The study aims to examine how features that foster a sense of control, create positive distractions and provide access to social support influence patients well-being and, subsequently, their likelihood to choose hotel-like hospital rooms and their willingness to pay higher out-of-pocket expenses for such rooms. While there is increasing evidence to suggest the importance of the provision of hospitality in healthcare settings, research on these developments remains under-represented, particularly in the hospitality literature. In response, the present study builds on Ulrichs (1991) theory of supportive design to examine patient responses to hotel-like features in a hospital room.
Using data from a survey of 406 patients, the authors used structural equation modeling to test the model.
Consistent with supportive design principles, the infusion of hotel-like features that foster a sense of control for patients, create positive distractions and provide access to social support was found to positively impact patients physical and mental well-being, which, in turn, increased their likelihood to choose a hospital room with hotel-like features and their willingness to pay for such rooms.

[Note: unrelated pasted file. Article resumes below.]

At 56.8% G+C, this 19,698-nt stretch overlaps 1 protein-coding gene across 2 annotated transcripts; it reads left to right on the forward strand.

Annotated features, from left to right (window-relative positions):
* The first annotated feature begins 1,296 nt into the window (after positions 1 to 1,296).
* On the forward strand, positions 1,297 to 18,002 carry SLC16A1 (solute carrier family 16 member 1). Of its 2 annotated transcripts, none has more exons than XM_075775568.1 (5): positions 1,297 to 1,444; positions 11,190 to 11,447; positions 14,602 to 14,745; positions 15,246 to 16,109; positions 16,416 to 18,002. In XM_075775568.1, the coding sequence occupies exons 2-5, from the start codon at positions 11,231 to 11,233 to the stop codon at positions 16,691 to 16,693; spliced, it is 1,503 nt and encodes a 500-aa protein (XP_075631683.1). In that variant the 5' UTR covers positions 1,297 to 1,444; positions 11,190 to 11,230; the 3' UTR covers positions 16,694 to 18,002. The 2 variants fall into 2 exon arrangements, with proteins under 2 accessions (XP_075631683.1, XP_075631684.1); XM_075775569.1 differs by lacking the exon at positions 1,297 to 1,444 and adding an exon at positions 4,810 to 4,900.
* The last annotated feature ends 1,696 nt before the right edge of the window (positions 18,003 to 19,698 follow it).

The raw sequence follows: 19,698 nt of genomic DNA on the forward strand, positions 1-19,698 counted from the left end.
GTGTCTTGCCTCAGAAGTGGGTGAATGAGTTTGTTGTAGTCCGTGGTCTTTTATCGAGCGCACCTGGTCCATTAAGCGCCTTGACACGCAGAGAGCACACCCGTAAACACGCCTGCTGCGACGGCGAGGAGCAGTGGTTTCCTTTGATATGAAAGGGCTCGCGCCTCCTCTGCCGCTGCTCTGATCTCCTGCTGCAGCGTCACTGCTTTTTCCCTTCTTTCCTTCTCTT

Findings attest to the need for healthcare providers to make the necessary investment in hotel-like features and to leverage the communicative power of these environmental cues. Social support in the form of hospitality-trained and certified healthcare staff was found to be the most important hotel-like feature, which also presents significant commercial opportunities for hospitality companies and professionals.
The study represents one of the first attempts to empirically develop a structured model to examine the infusion of hospitality into healthcare. It provides researchers with a theoretically supported framework for future inquiry into the domain. It also makes a significant contribution to advancing the research on patient well-being in healthcare settings and demonstrates the importance of hospitality to such endeavors.